Monday, April 02, 2012

Required Sleep Disorder Tests for Truck Drivers

I applaud the effort to increase driver safety.
While convenient, these devices are not 100% sensitive. They can have artifact. And in some the results may not be valid given the person's medical history and exam. 
Sleep apnea is best treated with a face-to-face with a physician. This is a high risk population that needs close follow up with a specialist.
Success with CPAP is best at devoted sleep center. Many people are still very sleepy even after CPAP has started. 
Are we selling CPAP's or improving road safety?
Eyes Open.

Required Sleep Disorder Tests for Truck Drivers
Truck drivers should be required to undergo medical tests for sleep disorders before getting a licence, experts say, after a study that has revealed a high number with sleep apnea.
The study, published on Sunday in the Journal of Sleep, surveyed 517 long-haul drivers of B-doubles, semi-trailers and road trains in NSW and Western Australia.
It found 41 per cent had undiagnosed obstructive sleep apnoea (OSA), a condition in which the airways close, causing people to stop breathing during sleep.
OSA can increase drivers' risk of crashing by two to seven-fold, the study said.
Currently, truck drivers are required only to fill out a questionnaire about their sleep patterns in order to pass a medical to obtain their heavy vehicle licence.
However, researchers found that only 12 per cent of truck drivers reported struggling with tiredness using this questionnaire, called the Epworth Sleepiness Scale(ESS).
The OSA sufferers in the study were diagnosed using a take-home monitoring device, which has been proven to identify sleep apnea accurately.
The report's authors concluded that the questionnaires alone were not sufficient to assess drivers' crash risk.
Prof Mark Stevenson, the director of Melbourne's Monash University Accident Research Centre, said the current licensing requirements would not identify those with sleep disorders.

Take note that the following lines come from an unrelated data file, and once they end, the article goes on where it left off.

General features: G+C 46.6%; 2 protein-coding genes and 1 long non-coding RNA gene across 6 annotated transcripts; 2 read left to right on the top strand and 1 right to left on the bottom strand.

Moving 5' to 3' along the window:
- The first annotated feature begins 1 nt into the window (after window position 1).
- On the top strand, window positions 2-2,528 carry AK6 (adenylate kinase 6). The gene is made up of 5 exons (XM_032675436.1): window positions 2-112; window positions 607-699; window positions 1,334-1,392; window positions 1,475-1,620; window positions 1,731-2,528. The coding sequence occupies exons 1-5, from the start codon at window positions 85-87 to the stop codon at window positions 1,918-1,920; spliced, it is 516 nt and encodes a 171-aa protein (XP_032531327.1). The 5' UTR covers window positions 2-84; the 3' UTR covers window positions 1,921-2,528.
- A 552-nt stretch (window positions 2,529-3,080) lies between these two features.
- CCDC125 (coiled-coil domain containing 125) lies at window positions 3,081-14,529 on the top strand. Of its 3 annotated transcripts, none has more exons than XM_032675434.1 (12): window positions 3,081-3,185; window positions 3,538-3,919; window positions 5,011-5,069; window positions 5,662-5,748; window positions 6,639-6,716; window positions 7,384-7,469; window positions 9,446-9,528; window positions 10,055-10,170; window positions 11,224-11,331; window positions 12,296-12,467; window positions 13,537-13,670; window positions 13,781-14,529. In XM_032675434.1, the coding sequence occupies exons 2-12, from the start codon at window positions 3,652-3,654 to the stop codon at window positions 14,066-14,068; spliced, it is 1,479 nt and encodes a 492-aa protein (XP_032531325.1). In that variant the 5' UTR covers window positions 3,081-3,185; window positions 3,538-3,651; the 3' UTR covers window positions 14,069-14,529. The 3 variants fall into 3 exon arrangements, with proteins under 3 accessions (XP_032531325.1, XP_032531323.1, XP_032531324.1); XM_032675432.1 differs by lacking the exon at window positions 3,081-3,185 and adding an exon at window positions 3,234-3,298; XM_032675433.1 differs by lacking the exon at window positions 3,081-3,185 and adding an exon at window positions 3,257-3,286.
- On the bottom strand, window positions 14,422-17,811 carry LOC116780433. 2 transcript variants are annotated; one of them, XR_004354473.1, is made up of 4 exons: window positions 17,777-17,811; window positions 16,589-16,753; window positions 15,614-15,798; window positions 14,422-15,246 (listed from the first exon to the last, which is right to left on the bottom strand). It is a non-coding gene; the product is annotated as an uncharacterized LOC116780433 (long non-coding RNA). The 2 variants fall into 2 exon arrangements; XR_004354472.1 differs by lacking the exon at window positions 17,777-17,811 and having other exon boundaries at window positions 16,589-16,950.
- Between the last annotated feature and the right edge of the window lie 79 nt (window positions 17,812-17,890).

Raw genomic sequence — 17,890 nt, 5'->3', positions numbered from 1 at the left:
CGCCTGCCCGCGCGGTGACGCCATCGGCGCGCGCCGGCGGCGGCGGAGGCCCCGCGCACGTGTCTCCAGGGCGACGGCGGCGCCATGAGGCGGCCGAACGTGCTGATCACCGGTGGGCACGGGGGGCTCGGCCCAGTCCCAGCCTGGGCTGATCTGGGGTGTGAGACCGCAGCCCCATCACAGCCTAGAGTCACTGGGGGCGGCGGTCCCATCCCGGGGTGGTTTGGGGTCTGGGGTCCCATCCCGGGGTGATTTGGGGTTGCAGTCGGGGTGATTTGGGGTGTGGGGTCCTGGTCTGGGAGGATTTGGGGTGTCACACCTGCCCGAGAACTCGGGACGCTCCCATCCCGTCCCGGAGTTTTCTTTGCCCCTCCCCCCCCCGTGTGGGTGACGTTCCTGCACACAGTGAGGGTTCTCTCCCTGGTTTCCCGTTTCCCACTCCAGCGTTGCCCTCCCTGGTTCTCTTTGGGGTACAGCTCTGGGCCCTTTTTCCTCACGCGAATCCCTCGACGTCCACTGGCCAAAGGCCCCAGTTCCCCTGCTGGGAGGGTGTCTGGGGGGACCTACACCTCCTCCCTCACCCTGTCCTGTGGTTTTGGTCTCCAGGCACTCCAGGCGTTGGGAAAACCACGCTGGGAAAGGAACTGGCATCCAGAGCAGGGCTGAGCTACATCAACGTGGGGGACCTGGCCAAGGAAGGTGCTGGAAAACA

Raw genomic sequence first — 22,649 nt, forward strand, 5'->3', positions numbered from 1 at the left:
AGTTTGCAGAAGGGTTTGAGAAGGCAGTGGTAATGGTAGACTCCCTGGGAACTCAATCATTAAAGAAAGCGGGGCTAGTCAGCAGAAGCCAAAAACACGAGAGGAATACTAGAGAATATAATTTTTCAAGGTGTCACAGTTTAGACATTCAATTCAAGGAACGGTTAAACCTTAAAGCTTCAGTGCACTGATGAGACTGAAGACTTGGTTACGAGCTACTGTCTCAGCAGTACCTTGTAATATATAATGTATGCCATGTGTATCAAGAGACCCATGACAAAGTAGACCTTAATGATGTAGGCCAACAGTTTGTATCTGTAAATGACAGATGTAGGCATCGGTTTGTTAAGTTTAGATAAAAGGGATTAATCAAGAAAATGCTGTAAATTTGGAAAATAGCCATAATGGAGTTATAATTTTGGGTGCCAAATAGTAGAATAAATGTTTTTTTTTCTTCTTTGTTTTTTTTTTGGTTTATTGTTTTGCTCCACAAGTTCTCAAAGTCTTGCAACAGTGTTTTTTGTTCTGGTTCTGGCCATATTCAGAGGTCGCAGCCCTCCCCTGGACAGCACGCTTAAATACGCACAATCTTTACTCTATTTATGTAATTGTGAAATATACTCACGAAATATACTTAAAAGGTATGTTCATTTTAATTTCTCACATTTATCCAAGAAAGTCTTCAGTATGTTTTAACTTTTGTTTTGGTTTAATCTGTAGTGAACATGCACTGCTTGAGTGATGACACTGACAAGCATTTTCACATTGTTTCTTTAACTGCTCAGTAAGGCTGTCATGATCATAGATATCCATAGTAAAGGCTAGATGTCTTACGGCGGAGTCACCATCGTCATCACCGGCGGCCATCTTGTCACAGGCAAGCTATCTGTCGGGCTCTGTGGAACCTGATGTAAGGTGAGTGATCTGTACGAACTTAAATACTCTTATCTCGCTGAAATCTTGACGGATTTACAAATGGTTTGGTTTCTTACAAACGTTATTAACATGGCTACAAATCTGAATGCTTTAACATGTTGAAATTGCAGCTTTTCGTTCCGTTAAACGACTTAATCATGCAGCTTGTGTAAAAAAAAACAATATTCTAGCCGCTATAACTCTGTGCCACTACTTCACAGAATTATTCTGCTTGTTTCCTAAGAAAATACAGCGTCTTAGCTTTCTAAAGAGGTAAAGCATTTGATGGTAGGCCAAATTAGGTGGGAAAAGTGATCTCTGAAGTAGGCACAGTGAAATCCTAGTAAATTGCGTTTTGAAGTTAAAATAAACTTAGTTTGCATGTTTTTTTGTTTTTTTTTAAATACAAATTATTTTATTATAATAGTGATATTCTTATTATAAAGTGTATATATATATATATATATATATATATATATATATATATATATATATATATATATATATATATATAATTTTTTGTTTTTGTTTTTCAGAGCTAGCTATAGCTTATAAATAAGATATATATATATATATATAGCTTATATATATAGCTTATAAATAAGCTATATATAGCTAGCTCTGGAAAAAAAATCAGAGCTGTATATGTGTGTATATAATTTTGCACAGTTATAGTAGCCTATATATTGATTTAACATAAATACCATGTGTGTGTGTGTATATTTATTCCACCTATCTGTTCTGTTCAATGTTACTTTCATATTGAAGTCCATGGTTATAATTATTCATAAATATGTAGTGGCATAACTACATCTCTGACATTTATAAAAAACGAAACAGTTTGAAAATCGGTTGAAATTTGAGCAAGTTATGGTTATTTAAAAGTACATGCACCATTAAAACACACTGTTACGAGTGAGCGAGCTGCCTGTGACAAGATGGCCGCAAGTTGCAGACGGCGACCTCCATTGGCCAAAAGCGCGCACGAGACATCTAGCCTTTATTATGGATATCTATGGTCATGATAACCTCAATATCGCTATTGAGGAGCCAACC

"We know there is an elevated risk of crashing in drivers with untreated OSA, therefore it is important that truck drivers - behind the wheels of the largest vehicles on the road network, at times with combustible freight - should be tested with a diagnostic tool that does not rely on self reporting."
Industry body the Australian Trucking Association fully reported the study's conclusions.
Communications manager Bill McKinley said the association in 2009 recommended diagnostic testing for truck drivers to the National Transport Commission, which develops licensing guidelines.
However he said the recommendation was ignored in the most recent guidelines, in place since March 1.
"The ATA fully agrees that there should be a diagnostic tool for sleep apnea included in the medical standards for truck drivers," Mr McKinley told AAP.
The National Transport Commission declined to comment.
The study also found that 50 per cent of truck drivers surveyed were overweight and 49.5 per cent were smokers.
Eighteen per cent had hypertension but only 13 per cent took medication for the condition.
Truck drivers worked an average of 65.4 hours a week, 40 per cent reported trouble sleeping in the past month and 17 struggled with tiredness at least twice a week.
The study, the largest of its kind, involved the universities of Sydney, NSW, Queensland, Monash University Accident Research Centre, The George Institute for Global Health, and Curtin University.
Read more here

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